Robocalls on the rise, how to handle them

The Federal Trade Commission says it is cracking down on robocalls, stepping up efforts to halt illegal automated sales calls that are a growing annoyance for millions of households.

Since September 2009, the FTC has prohibited prerecorded telemarketing calls unless consumers give written permission to receive them. Marketers are not allowed to trick people into signing a robocall waiver by burying it in fine print.

"American consumers have made it crystal clear that few things annoy them more than the billions of commercial telemarketing robocalls they receive every year," FTC Chairman Jon Leibowitz said when the law was enacted.

Despite the ban, the calls are on the rise, the agency said.

Complaints about robocalls have risen steadily from a monthly total of just over 65,000 in October 2010 to 140,500 in September 2011, according to the FTC's most recent figures. The agency received 250,000 complaints about unwanted sales calls in September last year, but many don't indicate whether the call was automated or live.

The FTC attributes the spike to technology. Making automated calls is easy and increasingly cheap. The calls also are becoming more difficult for law enforcement and regulators to trace because of new "spoofing" technology that allows the originator to transmit a fictitious caller ID.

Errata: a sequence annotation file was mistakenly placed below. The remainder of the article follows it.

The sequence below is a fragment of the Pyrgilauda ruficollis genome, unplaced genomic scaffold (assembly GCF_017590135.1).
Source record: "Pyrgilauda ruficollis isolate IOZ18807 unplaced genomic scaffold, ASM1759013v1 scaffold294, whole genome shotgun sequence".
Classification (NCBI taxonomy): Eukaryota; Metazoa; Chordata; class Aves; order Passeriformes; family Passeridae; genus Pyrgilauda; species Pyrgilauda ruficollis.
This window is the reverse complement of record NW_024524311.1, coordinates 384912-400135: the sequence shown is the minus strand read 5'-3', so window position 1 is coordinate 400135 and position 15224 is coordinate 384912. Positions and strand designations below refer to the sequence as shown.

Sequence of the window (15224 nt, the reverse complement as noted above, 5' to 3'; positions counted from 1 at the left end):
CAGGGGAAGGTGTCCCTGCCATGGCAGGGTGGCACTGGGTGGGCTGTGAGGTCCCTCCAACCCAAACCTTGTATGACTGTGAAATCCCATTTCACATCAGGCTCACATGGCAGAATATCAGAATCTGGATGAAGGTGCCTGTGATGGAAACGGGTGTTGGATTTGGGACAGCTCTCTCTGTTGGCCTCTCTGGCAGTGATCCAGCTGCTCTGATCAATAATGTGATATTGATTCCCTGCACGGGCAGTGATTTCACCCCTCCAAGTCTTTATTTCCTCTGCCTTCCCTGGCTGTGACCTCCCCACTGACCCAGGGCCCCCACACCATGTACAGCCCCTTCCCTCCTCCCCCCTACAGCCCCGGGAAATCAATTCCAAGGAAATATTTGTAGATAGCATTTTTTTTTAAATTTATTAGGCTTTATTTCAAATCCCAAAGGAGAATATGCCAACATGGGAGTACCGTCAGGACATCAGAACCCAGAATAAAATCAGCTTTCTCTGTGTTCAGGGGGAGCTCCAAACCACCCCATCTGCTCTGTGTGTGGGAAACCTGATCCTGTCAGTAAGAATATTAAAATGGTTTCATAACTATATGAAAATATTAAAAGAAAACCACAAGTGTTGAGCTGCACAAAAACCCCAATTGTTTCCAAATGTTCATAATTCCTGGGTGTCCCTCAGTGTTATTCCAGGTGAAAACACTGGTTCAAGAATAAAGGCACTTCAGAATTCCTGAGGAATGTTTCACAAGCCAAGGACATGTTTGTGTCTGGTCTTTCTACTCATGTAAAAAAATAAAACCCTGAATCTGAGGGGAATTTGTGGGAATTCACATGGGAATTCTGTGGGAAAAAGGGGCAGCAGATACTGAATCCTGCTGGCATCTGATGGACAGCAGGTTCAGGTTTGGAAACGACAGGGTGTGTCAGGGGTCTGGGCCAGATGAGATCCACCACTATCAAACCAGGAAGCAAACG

"When a consumer sees caller ID information, that often is completely faked," said Kati Daffan, an attorney at the FTC's bureau of consumer protection.

The agency is planning an October summit in Washington, D.C., to explore new ways to track and halt illegal robocalls.

Although automated sales calls are prohibited, other prerecorded calls are not, including those from politicians, survey takers, debt collectors and most charities.

The ban also doesn't cover automated informational messages such as those that notify people about flight cancellations or school delays.

Live sales calls are not illegal. To block such calls, list your phone numbers on the federal Do Not Call registry (www.donotcall.gov or toll-free at 1-888-382-1222). Companies with an existing business relationship with a household, such as a bank, are exempt from honoring the registry unless a customer requests it.

If an illegal robocaller shows up for dinner, the FTC advises that you:

-- Don't press any number, even if you're told it will get you off the call list or connect you to a live operator. Responding to a prompt confirms the phone number works.

-- Report the call to the FTC at www.ftc.gov or by calling toll-free 1-877-382-4357. Include the nature of the call and the caller ID (even if it is fake).

-- Hang up. It's not worth paying attention to an illegal robocaller.

Scripps Howard News Service

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